The Federal Bureau of Investigation, IRS Criminal Investigation Chicago Field Office, U.S. Department of Health and Human Services, Office of the Inspector General, Department of the Treasury, Office of the Inspector General, and Indiana Attorney General’s Office – Medicaid Fraud Control Unit (“MFCU”) investigated this case. The sentence was imposed by U.S. District Court Judge Sarah Evans Barker.

U.S. Attorney Myers thanked Assistant U.S. Attorney Matthew B. Miller, who prosecuted this case.

On May 17, 2021, the Attorney General established the COVID‑19 Fraud Enforcement Task Force to marshal the resources of the Department of Justice in partnership with agencies across government to enhance efforts to combat and prevent pandemic-related fraud. The Task Force bolsters efforts to investigate and prosecute the most culpable domestic and international criminal actors and assists agencies tasked with administering relief programs to prevent fraud by augmenting and incorporating existing coordination mechanisms, identifying resources and techniques to uncover fraudulent actors and their schemes, and sharing and harnessing information and insights gained from prior enforcement efforts.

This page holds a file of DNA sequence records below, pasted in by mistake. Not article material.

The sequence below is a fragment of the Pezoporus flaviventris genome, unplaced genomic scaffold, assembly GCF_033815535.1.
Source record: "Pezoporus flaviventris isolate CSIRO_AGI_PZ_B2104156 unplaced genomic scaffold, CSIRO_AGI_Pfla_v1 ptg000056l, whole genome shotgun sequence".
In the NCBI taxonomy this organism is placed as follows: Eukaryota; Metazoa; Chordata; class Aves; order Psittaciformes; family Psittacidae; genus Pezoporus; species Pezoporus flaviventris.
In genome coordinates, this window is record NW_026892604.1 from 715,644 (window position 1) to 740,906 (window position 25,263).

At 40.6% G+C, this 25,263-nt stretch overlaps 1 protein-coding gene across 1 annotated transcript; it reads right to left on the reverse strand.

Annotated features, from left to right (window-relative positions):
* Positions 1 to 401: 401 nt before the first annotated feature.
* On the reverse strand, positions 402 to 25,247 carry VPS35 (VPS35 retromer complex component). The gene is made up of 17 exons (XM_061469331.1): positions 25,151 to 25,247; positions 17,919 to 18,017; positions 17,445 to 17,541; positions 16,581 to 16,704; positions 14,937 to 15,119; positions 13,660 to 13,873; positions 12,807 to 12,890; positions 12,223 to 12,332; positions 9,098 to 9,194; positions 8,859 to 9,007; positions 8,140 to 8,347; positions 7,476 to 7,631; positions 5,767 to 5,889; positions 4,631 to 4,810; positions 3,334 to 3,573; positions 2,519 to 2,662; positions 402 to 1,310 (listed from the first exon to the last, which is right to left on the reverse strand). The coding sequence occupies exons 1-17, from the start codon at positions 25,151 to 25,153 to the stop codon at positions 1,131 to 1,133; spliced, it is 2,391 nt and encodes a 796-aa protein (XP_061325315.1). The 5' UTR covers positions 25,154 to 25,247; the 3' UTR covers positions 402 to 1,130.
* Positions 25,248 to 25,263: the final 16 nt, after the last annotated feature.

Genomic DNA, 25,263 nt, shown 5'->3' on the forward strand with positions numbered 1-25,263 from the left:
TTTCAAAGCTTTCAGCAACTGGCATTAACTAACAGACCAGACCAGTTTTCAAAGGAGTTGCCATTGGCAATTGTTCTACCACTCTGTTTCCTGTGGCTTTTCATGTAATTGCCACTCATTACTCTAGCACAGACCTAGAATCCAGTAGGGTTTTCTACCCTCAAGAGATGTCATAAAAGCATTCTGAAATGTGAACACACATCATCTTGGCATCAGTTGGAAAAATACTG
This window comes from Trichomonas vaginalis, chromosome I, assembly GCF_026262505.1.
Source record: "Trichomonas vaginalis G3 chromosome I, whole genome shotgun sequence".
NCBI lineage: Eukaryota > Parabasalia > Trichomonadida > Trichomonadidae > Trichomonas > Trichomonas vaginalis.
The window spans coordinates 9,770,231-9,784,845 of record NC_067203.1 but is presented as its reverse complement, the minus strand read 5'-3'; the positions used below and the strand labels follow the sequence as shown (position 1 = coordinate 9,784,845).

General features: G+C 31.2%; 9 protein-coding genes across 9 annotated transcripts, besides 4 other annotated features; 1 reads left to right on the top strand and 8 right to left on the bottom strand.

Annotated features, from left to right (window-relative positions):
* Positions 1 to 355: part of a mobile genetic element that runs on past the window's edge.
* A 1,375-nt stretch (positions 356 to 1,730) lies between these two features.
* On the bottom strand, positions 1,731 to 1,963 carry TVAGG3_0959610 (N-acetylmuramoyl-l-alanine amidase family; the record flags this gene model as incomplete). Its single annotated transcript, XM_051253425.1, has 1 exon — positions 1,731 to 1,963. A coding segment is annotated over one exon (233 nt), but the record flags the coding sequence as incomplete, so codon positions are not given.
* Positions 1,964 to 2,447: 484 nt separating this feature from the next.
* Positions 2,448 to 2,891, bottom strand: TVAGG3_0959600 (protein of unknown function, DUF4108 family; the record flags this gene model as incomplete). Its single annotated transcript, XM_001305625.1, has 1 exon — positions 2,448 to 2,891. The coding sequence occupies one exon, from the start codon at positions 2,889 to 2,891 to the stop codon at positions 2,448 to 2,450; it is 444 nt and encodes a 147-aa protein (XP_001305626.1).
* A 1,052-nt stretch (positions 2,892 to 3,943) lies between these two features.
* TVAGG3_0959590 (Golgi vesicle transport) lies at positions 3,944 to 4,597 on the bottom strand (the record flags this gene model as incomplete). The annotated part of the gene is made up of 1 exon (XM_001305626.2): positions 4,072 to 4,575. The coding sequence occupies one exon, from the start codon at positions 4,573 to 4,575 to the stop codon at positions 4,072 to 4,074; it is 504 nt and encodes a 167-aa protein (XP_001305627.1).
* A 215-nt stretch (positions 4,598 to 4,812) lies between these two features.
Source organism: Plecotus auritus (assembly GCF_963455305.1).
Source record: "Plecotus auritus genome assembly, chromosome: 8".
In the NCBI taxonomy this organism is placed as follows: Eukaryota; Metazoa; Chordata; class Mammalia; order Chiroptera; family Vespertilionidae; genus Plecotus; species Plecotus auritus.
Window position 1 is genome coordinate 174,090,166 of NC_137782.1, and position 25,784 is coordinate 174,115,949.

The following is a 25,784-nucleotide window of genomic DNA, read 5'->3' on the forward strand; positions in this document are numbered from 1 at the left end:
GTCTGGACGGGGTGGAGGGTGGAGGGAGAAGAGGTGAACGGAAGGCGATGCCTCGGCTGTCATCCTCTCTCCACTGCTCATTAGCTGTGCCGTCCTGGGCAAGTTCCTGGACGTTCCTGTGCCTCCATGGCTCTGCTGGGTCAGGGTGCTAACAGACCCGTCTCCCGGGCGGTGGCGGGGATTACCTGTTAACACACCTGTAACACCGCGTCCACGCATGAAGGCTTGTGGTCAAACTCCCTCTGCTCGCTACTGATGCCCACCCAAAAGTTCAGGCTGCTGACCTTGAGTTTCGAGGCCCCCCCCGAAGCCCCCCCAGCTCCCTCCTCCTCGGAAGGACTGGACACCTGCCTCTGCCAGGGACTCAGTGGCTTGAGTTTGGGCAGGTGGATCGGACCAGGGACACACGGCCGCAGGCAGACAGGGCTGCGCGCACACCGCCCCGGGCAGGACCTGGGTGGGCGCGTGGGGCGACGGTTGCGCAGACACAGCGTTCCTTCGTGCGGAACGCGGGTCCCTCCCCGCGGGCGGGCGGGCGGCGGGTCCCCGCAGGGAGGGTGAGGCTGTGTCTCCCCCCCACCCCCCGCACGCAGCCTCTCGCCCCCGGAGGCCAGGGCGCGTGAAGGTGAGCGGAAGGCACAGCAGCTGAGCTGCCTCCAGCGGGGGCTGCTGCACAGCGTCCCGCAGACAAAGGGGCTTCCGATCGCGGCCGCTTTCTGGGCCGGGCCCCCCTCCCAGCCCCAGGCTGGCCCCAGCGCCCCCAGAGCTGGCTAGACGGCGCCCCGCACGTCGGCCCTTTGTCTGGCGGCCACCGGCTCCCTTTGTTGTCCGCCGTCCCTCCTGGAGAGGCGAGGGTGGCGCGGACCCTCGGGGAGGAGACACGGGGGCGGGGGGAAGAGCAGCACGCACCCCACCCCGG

Anyone with information about allegations of attempted fraud involving COVID‑19  can report it by calling the Department of Justice’s National Center for Disaster Fraud (NCDF) Hotline at 866-720-5721 or via the NCDF Web Complaint Form at


Updated May 28, 2024

Financial Fraud
Health Care Fraud